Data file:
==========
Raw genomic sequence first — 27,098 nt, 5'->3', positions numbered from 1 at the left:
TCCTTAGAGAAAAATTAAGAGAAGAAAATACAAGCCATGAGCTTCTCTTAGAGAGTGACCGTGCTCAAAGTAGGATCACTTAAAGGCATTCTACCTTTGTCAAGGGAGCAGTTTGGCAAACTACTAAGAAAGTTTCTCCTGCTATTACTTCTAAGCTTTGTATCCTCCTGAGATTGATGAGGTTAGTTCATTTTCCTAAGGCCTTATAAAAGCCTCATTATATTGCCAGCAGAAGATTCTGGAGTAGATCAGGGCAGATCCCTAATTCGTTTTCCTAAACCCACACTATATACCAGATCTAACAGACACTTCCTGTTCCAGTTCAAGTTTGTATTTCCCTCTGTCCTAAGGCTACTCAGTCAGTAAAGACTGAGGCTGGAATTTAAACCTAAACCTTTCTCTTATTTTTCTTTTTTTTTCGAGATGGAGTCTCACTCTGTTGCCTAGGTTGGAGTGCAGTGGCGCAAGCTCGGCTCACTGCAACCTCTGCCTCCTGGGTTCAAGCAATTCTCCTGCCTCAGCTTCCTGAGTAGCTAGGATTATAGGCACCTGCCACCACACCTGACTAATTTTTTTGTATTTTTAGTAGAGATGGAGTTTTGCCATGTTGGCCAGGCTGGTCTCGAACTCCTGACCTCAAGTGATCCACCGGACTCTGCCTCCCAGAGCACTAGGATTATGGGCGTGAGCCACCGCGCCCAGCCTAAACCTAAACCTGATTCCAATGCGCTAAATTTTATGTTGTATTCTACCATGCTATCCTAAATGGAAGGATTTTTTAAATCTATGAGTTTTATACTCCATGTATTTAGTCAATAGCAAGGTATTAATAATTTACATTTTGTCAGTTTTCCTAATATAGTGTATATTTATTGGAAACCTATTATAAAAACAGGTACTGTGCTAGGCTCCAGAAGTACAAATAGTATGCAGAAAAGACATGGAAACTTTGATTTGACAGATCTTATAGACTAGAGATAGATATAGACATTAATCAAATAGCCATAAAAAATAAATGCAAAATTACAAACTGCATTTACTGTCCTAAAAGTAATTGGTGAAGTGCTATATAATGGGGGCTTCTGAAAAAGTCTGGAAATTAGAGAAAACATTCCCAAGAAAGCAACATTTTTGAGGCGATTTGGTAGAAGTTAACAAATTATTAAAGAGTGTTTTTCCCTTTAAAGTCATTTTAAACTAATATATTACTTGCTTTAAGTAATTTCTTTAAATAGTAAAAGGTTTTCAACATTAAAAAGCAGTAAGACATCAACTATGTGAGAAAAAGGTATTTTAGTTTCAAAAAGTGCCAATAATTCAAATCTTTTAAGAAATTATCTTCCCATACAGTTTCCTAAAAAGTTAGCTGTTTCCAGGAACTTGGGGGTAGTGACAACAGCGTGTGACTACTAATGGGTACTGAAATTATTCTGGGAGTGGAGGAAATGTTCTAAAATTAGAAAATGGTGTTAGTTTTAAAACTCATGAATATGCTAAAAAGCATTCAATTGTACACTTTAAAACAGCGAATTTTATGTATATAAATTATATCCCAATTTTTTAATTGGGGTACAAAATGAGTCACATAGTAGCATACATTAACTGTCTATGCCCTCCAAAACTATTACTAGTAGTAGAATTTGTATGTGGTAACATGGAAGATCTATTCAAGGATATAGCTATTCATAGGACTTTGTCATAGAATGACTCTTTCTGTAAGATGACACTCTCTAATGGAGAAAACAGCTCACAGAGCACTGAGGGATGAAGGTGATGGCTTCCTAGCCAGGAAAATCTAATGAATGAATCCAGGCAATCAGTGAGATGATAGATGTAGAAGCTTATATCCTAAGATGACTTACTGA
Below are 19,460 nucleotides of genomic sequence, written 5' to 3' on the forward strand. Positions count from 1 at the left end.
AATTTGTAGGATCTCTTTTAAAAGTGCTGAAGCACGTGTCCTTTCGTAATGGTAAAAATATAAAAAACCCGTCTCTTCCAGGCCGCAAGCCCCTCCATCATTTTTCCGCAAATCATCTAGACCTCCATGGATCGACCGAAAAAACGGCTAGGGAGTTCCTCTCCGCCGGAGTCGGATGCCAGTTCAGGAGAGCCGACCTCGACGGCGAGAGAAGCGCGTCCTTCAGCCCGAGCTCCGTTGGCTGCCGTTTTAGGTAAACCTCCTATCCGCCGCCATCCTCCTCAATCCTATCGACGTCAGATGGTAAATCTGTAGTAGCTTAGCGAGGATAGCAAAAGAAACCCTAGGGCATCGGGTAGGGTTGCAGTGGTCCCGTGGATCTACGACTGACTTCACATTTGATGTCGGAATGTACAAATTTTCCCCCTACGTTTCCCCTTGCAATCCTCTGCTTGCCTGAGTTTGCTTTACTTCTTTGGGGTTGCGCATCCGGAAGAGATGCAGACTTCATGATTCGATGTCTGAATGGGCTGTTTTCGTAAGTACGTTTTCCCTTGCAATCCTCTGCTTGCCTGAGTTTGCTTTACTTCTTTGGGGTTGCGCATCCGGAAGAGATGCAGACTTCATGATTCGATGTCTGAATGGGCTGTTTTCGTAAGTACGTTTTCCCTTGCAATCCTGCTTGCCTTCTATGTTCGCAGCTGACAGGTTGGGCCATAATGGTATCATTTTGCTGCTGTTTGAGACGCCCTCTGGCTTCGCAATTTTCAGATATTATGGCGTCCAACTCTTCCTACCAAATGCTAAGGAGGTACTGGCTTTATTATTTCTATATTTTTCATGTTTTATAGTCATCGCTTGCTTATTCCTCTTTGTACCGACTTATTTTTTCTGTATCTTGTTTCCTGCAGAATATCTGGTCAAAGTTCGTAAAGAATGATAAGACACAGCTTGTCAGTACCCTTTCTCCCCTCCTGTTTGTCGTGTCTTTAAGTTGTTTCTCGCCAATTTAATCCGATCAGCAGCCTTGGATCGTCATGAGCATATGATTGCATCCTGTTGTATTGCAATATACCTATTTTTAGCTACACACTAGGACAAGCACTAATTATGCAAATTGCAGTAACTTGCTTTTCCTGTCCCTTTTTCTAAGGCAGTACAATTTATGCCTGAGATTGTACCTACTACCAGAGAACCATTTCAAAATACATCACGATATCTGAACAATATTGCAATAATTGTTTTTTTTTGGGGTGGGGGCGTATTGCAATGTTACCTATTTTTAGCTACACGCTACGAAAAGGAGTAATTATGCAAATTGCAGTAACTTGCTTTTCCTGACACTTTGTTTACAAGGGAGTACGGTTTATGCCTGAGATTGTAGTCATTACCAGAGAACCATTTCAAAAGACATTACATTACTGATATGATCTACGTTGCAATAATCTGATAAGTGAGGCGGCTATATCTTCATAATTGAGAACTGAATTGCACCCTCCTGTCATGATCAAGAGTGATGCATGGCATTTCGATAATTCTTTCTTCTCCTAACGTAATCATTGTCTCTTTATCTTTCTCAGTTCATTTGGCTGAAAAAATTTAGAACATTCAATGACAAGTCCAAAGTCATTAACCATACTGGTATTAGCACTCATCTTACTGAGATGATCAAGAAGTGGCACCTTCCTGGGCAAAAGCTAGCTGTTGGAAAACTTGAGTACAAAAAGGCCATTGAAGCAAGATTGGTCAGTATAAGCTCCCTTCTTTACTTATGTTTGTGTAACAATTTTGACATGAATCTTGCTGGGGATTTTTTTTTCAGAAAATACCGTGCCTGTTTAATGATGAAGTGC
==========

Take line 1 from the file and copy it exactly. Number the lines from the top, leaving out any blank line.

Raw genomic sequence first — 27,098 nt, 5'->3', positions numbered from 1 at the left: